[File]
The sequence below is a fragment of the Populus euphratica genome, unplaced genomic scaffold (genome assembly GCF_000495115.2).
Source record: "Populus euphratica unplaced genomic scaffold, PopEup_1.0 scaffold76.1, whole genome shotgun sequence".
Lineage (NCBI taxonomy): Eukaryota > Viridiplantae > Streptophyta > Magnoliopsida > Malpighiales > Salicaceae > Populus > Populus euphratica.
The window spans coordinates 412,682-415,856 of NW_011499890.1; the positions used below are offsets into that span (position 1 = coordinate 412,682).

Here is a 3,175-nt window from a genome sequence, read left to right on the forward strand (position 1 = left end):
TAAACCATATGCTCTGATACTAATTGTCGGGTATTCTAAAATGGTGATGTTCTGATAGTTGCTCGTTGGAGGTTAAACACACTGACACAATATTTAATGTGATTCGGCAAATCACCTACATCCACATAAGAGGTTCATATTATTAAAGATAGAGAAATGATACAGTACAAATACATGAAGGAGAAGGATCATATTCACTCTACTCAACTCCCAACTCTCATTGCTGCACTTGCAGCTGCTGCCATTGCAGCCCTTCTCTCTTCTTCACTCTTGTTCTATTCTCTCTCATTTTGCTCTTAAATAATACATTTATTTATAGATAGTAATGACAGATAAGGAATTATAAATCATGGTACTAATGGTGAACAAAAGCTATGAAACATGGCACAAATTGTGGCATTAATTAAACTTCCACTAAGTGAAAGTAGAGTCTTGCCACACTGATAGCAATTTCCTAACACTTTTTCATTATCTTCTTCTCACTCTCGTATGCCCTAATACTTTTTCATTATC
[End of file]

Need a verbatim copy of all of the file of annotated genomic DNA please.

The sequence below is a fragment of the Populus euphratica genome, unplaced genomic scaffold (genome assembly GCF_000495115.2).
Source record: "Populus euphratica unplaced genomic scaffold, PopEup_1.0 scaffold76.1, whole genome shotgun sequence".
Lineage (NCBI taxonomy): Eukaryota > Viridiplantae > Streptophyta > Magnoliopsida > Malpighiales > Salicaceae > Populus > Populus euphratica.
The window spans coordinates 412,682-415,856 of NW_011499890.1; the positions used below are offsets into that span (position 1 = coordinate 412,682).

Here is a 3,175-nt window from a genome sequence, read left to right on the forward strand (position 1 = left end):
TAAACCATATGCTCTGATACTAATTGTCGGGTATTCTAAAATGGTGATGTTCTGATAGTTGCTCGTTGGAGGTTAAACACACTGACACAATATTTAATGTGATTCGGCAAATCACCTACATCCACATAAGAGGTTCATATTATTAAAGATAGAGAAATGATACAGTACAAATACATGAAGGAGAAGGATCATATTCACTCTACTCAACTCCCAACTCTCATTGCTGCACTTGCAGCTGCTGCCATTGCAGCCCTTCTCTCTTCTTCACTCTTGTTCTATTCTCTCTCATTTTGCTCTTAAATAATACATTTATTTATAGATAGTAATGACAGATAAGGAATTATAAATCATGGTACTAATGGTGAACAAAAGCTATGAAACATGGCACAAATTGTGGCATTAATTAAACTTCCACTAAGTGAAAGTAGAGTCTTGCCACACTGATAGCAATTTCCTAACACTTTTTCATTATCTTCTTCTCACTCTCGTATGCCCTAATACTTTTTCATTATC